U.S. Attorneys Office
Northern District of Texas
Federal Grand Jury Charges San Angelo, Texas, Psychiatrist with 52 Counts of Health Care Fraud
Dr. Robert Hadley Gross Arrested by Federal Agents at Office in San Angelo, Texas
October 16, 2014

Robert Gross psychiatrist psychsearch.netLUBBOCK, Texas — A licensed psychiatrist, who submitted claims for services rendered to nursing home residents in San Angelo, Texas, and other communities in the counties surrounding Tom Green County, Texas, is in federal custody on charges that he defrauded Medicare and Medicaid of nearly $1.75 million, announced U.S. Attorney Sarah R. Saldaña of the Northern District of Texas.

Robert Hadley Gross, who is licensed by the Texas Medical Board with a primary practice in psychiatry, is charged in an indictment returned yesterday by a federal grand jury in Lubbock, Texas, with 52 counts of health care fraud. Gross was arrested yesterday evening at his office in San Angelo and is scheduled to make his initial appearance before a U.S. Magistrate Judge today in Abilene, Texas.

The indictment alleges that beginning in approximately January 2009 and continuing to approximately June 20, 2014, Gross ran a scheme to defraud Medicare and Medicaid, and other health insurance carriers, by filing claims for payment for services that were never rendered and for services that were billed using inappropriate CPT codes. When submitting a claim, the provider identifies the type of service performed in each submitted claim by means of a code for the type of service listed in the American Medical Association’s publication called the Current Procedural Terminology (CPT) Manual. This five-digit code dictates the amount of payment the provider receives for the rendered service.

In addition to regularly submitting claims for services rendered to nursing home residents, Gross also regularly submitted claims for services provided to clients of mental health and mental retardation (MHMR) organizations in San Angelo, Midland, and Abilene, Texas, in addition to claims for services rendered to patients in his office in San Angelo. In addition, during 2009 and 2010, Gross submitted claims for services provided to foster care children in Brownwood, Texas.

As part of his scheme, according to the indictment, Gross, for numerous dates of service, filed claims for services rendered which, for each of those dates, would entail Gross spending more time than his typical workday. In many instances involving his nursing home, MHMR and office patients, Gross upcoded claims for services for patients with whom he actually had contact. Upcoding is a fraudulent practice in which a provider claims a higher level CPT procedure code than was actually performed, resulting in a higher payment to the provider.

Gross, in numerous instances involving his nursing home patients, filed claims for services on dates he did not actually see the patients. In those instances, the patient may have been present at the nursing home at the time of his visit, or the patient may have died or been discharged before Gross’ visit.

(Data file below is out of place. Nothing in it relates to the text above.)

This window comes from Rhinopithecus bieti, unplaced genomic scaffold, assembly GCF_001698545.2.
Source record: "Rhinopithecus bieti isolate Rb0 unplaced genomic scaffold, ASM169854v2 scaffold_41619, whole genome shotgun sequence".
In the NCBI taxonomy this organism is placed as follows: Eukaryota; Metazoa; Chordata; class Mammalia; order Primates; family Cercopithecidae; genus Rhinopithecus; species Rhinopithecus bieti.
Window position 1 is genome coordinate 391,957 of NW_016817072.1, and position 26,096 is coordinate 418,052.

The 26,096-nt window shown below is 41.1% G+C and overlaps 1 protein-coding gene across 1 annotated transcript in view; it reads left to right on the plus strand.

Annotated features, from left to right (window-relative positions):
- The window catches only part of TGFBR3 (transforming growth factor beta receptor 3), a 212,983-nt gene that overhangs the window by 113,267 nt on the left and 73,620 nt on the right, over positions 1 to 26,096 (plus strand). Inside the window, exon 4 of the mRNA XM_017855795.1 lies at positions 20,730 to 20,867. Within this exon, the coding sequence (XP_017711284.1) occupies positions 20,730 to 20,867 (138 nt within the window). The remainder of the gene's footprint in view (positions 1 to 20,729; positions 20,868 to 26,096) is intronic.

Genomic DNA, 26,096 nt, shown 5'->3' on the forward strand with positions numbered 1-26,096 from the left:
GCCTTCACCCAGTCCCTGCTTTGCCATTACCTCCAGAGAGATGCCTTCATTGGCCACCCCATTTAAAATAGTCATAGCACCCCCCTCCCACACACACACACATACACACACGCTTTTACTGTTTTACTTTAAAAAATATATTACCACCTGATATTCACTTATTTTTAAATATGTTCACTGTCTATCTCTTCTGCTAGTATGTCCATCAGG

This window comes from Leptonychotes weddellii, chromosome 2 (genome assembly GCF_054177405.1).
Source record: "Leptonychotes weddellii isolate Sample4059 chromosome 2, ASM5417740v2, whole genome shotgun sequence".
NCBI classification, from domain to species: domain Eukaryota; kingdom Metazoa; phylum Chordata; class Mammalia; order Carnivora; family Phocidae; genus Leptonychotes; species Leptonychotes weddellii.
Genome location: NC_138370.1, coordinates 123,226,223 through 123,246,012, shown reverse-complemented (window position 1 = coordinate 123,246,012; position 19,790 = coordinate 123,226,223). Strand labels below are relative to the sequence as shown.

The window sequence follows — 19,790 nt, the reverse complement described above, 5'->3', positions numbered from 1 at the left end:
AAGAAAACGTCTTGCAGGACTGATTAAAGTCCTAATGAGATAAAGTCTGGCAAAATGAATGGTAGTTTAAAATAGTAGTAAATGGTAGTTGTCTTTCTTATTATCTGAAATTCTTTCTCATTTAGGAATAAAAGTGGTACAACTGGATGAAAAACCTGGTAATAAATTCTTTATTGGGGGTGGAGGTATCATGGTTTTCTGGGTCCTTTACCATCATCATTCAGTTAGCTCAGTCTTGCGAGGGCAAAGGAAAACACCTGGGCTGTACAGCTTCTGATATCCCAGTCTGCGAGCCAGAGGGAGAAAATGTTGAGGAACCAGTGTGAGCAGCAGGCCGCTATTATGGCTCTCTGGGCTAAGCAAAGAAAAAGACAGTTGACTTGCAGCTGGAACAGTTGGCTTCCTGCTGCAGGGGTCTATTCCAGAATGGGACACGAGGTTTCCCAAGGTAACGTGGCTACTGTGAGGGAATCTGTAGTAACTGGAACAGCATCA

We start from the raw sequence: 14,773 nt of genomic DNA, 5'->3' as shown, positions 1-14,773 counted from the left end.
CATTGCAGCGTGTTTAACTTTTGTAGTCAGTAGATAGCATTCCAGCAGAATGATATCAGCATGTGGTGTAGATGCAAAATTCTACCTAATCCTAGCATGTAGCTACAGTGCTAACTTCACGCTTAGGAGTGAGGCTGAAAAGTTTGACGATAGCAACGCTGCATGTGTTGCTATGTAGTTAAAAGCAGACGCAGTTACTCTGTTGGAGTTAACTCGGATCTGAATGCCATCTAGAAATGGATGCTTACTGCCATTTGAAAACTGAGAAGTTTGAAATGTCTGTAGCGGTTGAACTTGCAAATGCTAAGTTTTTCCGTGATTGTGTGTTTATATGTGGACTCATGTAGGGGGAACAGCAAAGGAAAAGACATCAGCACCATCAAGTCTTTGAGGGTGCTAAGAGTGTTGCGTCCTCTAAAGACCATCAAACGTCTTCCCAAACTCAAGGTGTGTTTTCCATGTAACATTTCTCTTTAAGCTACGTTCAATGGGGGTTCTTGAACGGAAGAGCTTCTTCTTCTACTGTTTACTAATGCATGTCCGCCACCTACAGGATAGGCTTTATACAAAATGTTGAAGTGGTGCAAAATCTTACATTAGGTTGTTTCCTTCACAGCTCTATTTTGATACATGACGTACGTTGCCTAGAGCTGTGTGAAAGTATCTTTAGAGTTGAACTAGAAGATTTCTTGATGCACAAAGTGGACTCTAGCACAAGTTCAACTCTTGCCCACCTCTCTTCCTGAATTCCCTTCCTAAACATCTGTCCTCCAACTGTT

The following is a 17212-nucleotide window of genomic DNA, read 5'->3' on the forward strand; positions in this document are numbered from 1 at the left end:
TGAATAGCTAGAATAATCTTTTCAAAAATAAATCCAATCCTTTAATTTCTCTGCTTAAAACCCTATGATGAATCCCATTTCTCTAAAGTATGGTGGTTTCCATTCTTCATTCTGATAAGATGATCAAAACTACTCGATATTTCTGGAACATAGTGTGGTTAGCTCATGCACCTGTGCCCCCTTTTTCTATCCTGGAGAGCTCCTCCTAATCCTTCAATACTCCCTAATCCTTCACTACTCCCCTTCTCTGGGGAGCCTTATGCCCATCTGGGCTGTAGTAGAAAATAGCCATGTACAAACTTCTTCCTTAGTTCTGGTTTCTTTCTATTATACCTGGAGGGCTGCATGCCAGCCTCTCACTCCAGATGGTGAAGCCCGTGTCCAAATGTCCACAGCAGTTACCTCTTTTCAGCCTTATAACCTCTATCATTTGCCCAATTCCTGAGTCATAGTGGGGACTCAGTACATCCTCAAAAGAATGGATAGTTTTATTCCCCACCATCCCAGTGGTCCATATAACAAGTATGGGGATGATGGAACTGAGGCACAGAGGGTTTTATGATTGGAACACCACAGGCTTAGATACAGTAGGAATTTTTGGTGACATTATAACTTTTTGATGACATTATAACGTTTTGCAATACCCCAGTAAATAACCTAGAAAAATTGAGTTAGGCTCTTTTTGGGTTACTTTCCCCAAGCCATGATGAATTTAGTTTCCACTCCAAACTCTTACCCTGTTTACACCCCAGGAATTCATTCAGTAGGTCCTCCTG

Counts one through five of the indictment allege that Gross submitted claims to Medicaid and Medicare for services allegedly rendered on days in April and May 2014, to patients at MHMR and nursing home facilities, which Gross could not have rendered during the limited amount of time he was at the facilities.

Count six alleges that on March 20, 2013, Gross submitted a claim to Medicaid and Medicare for services allegedly rendered to a patient at a nursing home in San Angelo on the patient’s actual date of death, when, in fact, the patient had been discharged from the nursing home the previous day and admitted to the hospital where the patient died.

Counts seven through 52 allege that on various dates ranging from March 26, 2009, to July 20, 2012, Gross submitted claims to Medicare and Medicaid for services allegedly rendered after patients had died.

An indictment is an accusation by a federal grand jury, and a defendant is entitled to the presumption of innocence unless proven guilty. If convicted, however, each of the 52 counts of health care fraud carries a maximum statutory penalty of 10 years in federal prison and a $250,000 fine. Restitution could also be ordered. In addition, the indictment includes a forfeiture allegation that would require Gross, upon conviction, to forfeit: 1) at least $1.75 million in a money judgment for the proceeds traceable to the commission of each offense; 2) approximately $3 million in cash seized from various bank accounts in San Angelo and in Ft. Washington, Pennsylvania, as well as from T. Rowe Price accounts; and 3) three parcels of real estate in San Angelo and Rockport, Texas.

The Federal Bureau of Investigation, Health and Human Services Office of Inspector General, and Medicaid Fraud Control Unit, Office of the Texas Attorney General are investigating. Assistant U.S. Attorney Ann Cruce-Haag is handling the prosecution, and Assistant U.S. Attorney John de la Garza is handling the forfeiture.

Robert Gross